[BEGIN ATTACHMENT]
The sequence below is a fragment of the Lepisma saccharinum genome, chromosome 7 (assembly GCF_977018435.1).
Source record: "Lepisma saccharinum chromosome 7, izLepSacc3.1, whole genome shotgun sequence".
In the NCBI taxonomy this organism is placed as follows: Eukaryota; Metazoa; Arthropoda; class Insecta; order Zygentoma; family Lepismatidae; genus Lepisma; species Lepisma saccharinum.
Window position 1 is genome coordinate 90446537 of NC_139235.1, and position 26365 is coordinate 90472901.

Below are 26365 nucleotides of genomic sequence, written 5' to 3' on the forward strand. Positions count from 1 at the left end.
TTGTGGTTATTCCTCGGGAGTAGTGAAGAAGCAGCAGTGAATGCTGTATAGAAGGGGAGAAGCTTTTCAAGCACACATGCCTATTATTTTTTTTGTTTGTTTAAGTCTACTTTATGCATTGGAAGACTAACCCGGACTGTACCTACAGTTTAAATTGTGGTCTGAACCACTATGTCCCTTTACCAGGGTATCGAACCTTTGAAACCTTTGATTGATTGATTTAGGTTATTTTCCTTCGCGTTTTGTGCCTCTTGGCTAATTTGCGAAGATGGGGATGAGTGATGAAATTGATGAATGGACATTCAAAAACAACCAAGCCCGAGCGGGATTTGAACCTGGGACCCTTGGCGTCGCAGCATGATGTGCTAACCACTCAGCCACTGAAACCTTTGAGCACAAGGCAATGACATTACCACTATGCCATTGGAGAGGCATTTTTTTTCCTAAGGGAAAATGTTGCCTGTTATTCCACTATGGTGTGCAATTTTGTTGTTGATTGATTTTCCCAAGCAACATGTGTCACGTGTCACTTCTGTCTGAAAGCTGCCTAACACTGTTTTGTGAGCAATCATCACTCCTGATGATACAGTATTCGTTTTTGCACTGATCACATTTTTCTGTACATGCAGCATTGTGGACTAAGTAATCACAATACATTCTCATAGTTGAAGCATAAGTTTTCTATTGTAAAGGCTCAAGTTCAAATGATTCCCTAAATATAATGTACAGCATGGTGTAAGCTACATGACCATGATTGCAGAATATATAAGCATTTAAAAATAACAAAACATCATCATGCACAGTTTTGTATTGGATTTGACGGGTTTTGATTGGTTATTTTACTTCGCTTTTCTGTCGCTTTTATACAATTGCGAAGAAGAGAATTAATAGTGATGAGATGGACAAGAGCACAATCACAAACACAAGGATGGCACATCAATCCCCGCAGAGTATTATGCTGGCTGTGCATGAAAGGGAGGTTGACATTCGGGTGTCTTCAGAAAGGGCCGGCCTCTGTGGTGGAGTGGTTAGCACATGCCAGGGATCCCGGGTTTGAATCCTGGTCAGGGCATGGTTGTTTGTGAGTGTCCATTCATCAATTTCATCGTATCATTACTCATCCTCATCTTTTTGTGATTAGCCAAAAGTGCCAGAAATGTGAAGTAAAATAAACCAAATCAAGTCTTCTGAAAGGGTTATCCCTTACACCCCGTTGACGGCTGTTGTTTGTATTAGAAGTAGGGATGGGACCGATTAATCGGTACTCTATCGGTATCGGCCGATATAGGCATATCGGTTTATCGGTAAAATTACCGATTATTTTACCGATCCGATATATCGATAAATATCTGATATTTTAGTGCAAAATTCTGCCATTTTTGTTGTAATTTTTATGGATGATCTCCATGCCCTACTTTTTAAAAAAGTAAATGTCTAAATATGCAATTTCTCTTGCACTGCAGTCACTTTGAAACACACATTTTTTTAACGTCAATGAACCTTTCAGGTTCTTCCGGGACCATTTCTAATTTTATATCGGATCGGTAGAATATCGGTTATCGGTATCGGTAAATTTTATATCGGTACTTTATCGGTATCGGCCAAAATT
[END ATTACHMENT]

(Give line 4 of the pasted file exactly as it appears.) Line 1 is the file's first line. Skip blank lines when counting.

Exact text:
Window position 1 is genome coordinate 90446537 of NC_139235.1, and position 26365 is coordinate 90472901.